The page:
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Predicting Avoidable 30-Day Readmissions

Predicting Avoidable 30-Day Readmissions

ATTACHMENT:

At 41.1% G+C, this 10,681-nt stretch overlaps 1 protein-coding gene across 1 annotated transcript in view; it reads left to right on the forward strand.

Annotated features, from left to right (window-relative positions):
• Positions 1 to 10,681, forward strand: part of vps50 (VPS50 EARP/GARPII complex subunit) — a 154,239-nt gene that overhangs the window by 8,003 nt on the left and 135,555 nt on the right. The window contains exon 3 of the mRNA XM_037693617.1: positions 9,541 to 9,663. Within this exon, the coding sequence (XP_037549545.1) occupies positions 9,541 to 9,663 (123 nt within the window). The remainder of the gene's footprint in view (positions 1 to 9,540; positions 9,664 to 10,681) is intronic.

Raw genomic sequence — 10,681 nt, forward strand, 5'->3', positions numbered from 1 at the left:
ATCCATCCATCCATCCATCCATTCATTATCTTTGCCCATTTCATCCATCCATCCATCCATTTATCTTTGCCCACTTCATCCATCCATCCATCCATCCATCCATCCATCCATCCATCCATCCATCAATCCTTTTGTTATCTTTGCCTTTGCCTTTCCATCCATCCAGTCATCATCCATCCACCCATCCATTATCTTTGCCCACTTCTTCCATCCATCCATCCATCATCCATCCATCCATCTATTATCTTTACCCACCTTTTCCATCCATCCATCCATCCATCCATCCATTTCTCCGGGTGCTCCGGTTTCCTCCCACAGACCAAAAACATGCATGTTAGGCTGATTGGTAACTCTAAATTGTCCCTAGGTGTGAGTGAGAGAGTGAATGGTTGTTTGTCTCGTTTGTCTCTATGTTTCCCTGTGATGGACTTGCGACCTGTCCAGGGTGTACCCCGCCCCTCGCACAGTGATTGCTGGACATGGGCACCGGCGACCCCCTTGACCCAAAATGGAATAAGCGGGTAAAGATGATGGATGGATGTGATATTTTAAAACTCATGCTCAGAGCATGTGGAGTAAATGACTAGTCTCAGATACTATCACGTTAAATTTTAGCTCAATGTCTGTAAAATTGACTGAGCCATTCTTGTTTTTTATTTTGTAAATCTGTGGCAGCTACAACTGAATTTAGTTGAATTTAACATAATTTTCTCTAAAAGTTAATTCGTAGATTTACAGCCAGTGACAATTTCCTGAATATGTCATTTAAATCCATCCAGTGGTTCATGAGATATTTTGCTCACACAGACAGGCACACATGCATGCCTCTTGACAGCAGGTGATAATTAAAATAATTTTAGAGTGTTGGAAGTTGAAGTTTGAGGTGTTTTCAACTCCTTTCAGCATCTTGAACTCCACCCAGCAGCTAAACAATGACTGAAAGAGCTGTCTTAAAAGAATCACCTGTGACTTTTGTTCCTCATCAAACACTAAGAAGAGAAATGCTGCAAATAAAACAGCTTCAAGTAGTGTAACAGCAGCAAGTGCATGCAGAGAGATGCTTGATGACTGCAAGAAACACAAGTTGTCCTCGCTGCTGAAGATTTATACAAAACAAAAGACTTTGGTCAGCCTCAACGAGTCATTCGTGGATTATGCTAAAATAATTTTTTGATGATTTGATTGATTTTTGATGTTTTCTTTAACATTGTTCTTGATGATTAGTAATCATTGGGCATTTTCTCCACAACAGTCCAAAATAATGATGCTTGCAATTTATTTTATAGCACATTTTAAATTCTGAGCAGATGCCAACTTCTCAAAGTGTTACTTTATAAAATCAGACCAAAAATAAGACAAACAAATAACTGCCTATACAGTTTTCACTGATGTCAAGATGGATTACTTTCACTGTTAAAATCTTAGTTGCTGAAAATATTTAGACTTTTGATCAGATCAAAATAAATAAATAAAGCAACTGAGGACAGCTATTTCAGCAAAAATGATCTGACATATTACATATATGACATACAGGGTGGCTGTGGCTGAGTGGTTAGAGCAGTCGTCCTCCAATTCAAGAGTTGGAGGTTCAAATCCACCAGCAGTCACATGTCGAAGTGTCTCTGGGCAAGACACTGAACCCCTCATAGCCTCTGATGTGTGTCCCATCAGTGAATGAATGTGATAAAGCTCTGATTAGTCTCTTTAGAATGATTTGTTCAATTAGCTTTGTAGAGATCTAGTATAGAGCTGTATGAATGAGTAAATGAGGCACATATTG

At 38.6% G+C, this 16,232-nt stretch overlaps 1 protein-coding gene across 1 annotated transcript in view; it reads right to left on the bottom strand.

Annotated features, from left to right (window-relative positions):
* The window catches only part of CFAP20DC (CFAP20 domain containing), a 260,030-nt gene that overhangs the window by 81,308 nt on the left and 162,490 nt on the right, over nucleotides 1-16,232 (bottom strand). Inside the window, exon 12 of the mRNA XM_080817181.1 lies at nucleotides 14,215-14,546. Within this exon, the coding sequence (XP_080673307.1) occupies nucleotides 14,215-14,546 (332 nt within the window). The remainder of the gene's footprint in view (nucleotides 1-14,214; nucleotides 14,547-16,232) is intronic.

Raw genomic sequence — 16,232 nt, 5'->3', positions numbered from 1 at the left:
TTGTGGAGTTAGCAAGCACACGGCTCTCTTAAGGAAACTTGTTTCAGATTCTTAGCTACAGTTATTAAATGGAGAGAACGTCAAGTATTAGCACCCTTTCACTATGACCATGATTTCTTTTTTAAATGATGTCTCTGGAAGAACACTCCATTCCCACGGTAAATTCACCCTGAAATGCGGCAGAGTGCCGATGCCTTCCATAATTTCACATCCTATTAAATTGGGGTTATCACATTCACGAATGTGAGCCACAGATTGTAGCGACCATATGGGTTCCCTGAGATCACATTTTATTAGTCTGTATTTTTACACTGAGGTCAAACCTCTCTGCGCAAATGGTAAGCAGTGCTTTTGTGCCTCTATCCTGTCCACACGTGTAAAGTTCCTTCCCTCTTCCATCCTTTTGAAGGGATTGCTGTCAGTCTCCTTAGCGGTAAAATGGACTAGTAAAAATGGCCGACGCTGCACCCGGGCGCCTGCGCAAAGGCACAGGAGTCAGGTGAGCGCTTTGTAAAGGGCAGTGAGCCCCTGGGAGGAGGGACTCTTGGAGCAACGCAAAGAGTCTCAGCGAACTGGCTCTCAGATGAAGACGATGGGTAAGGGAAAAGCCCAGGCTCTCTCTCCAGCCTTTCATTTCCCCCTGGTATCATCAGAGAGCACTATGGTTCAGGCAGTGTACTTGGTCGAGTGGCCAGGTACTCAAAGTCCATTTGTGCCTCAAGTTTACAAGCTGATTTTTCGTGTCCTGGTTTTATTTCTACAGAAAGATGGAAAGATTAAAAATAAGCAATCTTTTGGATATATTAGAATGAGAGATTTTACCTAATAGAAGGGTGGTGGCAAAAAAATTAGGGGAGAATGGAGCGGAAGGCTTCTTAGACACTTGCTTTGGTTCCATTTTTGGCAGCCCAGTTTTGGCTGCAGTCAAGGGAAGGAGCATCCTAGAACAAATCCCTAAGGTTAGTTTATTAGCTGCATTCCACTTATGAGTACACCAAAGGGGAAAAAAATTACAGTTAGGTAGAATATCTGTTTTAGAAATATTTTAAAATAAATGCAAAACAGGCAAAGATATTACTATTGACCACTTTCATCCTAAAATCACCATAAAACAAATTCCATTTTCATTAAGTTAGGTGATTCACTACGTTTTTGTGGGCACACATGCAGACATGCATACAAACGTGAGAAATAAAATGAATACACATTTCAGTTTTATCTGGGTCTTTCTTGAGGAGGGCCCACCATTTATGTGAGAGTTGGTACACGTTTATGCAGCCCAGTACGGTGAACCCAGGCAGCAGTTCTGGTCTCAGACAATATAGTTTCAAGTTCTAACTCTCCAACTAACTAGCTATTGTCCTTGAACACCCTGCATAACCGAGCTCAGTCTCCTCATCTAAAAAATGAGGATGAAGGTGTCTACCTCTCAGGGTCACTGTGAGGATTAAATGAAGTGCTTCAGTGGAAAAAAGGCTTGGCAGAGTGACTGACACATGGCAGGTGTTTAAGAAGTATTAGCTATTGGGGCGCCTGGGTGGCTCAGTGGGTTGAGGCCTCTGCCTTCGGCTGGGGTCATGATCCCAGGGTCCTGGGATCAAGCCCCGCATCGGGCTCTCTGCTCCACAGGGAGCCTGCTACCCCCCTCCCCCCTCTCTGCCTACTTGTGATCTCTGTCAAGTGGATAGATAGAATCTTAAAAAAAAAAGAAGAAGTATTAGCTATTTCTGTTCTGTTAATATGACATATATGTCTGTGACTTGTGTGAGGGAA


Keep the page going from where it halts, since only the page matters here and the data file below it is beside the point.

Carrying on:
Throughout the United States, readmission rates are increasingly being used for benchmarking across hospitals. Some hospital readmissions may be avoidable, which in turn has led to the levying of financial penalties on hospitals with high risk-adjusted rates. Recent studies have estimated that the 30-day readmission rate for Medicare beneficiaries is almost 20%, and these occurrences cost the U.S. healthcare system as much as $17 billion annually. Several prediction scores have been developed, but few accurately and efficiently predict 30-day readmission risk in general medical patients, explains Jacques Donzé, MD, MSc. “The models that are currently available often do not distinguish between avoidable and unavoidable readmissions, have poor discriminatory power, or use complex scores that aren’t calculable before hospital discharge. Interventions to reduce readmissions are often expensive to implement. To improve efficiency, the highest intensity interventions should be targeted to patients who are most likely to benefit.” A New Prediction Model for 30-Day Readmission In JAMA Internal Medicine, Dr. Donzé and colleagues had a study published that derived and validated a prediction model for potentially avoidable 30-day hospital readmissions in medical patients. The model used administrative and clinical data that was readily available prior to discharge. “Our purpose was to help clinicians target transitional care interventions most efficiently,” Dr. Donzé says. “The goal was to develop a score to predict potentially avoidable readmissions. In other words, we wanted to predict which patients may be most likely to benefit from intensive interventions.” The HOSPITAL score is able to indicate readmission risk before a patient is discharged. This allows clinicians to target a timely transitional care intervention. In their retrospective analysis, Dr....
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